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Well I was never such a big fan of CK’s persona, but I did respect the methodology that ATK brought to the kitchen, testing various techniques in search of the best results. I would never discount the value of creative flair in the kitchen, but both approaches have their value.

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…[quote=“bbqboy, post:6, topic:5139”]
…an uptight New Englander blathering on about his world view of food…
[/quote]

Yes, and broadcast from the Dirigible christened “Ego”…

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I was okay with his presence on camera, but that first page editorial crap was the only part of Cook’s Illustrated I routinely skipped. The turn to global cuisine is interesting- I have noticed that some of the CI recipes I turn to the most often are their recreations of Asian dishes. The Thai chicken with basil and the pork lo mein and the pad kee mao (which is called Thai street noodles or somesuch) are really excellent recipes which I would not have been able to produce on my own.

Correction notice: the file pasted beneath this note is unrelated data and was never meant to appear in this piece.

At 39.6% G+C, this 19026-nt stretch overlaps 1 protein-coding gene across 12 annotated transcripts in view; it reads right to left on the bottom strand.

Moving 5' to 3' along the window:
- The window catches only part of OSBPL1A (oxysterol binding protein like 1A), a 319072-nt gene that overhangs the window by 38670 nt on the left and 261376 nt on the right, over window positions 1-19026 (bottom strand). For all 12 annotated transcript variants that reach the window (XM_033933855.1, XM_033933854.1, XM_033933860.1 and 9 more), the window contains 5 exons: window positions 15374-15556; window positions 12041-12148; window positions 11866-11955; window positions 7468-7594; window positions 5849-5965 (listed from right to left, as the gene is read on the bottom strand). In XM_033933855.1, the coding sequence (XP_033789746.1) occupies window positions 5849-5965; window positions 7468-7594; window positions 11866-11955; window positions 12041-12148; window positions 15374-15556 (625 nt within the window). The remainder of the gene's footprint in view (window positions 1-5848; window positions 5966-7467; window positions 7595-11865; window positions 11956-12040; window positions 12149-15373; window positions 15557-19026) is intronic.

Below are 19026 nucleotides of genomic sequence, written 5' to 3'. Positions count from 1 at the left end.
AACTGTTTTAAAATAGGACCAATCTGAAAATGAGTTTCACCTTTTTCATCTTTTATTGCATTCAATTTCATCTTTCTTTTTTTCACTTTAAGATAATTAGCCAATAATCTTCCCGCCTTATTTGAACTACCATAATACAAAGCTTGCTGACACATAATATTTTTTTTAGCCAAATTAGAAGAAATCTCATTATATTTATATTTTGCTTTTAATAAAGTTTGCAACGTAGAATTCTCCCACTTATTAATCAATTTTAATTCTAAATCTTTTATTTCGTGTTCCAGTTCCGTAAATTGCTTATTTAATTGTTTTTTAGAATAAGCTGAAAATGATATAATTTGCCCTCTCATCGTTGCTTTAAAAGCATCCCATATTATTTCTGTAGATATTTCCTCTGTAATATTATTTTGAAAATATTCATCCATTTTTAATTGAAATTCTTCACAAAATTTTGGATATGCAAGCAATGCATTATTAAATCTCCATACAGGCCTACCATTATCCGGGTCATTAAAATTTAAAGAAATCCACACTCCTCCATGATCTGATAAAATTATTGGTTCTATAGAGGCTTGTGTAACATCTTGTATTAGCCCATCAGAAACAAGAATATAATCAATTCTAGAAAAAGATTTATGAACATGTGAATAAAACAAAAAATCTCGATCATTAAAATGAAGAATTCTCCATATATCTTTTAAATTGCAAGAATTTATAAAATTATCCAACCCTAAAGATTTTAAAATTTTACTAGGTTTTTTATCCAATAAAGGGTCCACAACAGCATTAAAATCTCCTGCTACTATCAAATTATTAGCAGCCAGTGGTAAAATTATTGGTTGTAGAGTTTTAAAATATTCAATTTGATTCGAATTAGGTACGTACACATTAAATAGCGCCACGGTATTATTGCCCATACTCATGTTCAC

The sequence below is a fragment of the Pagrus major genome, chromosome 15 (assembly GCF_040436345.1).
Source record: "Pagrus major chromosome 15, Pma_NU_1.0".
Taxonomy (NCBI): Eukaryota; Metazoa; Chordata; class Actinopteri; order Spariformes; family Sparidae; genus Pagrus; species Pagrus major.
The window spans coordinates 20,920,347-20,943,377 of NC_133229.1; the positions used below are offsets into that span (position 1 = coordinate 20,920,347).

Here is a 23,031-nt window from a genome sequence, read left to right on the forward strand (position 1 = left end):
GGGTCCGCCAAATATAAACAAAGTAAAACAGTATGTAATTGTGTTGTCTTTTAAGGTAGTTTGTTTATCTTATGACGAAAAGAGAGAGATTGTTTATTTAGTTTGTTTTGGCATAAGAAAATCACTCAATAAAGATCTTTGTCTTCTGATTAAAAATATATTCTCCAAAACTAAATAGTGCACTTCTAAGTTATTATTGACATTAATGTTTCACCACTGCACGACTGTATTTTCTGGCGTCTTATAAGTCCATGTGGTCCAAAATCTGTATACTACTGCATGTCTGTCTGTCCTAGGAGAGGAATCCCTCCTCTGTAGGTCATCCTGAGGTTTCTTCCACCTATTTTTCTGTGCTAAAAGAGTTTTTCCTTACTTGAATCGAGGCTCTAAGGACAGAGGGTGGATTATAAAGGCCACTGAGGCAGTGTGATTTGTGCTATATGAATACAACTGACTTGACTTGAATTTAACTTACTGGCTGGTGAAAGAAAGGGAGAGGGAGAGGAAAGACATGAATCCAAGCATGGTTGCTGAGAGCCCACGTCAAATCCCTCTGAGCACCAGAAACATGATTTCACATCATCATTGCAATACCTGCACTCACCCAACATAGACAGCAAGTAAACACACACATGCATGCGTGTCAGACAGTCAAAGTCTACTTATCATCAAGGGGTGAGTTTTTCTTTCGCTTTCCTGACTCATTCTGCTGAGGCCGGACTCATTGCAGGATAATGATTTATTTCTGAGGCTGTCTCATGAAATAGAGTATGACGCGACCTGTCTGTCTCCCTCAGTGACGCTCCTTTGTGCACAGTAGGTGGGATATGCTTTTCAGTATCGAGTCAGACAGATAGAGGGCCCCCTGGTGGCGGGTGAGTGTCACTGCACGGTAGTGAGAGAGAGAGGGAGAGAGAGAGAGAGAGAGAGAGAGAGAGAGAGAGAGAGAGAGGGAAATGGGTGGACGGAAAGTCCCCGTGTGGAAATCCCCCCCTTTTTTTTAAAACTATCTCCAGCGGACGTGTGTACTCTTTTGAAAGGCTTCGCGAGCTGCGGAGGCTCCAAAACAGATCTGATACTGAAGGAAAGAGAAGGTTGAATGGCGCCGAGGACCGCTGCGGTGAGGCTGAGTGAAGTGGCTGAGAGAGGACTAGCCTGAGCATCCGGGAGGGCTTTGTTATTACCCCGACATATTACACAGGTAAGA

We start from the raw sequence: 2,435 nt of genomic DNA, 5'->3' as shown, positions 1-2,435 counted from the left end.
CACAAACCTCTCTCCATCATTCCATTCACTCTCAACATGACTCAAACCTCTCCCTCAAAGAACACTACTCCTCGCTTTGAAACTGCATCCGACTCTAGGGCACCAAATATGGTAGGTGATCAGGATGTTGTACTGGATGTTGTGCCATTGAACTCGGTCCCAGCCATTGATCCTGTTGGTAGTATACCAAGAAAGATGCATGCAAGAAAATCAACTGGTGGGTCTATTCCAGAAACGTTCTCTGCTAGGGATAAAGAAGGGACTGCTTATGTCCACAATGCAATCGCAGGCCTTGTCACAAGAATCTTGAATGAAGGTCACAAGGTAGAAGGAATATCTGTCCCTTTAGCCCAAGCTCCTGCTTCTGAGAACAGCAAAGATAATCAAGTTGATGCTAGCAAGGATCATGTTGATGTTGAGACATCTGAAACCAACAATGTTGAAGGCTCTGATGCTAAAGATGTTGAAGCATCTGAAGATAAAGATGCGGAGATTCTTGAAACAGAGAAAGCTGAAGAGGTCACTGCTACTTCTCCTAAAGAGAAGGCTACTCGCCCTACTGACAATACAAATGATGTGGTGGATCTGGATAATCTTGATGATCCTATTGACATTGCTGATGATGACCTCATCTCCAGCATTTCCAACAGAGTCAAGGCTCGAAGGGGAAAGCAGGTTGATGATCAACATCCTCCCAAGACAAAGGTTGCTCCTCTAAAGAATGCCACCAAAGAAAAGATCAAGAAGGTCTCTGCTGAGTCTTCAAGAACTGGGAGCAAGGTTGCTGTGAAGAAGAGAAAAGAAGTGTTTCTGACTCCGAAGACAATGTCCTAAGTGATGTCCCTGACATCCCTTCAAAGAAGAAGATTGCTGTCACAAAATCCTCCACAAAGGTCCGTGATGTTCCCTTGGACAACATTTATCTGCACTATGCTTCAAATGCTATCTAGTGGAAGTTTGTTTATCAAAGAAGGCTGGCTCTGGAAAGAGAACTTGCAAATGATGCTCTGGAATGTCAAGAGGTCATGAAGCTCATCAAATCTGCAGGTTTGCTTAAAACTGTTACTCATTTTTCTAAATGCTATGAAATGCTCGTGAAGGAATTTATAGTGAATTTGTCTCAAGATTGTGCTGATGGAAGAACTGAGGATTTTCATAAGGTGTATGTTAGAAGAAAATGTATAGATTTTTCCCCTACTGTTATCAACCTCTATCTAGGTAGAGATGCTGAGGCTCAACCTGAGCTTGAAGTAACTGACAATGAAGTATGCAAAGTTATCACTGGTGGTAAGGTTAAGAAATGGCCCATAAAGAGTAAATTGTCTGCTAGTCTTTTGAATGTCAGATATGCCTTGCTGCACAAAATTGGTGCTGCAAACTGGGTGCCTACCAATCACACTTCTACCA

If you’re interested in cooking Thai food, I highly recommend Hot Thai Kitchen on YouTube, as well as her own blog.

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Thanks! will give it a try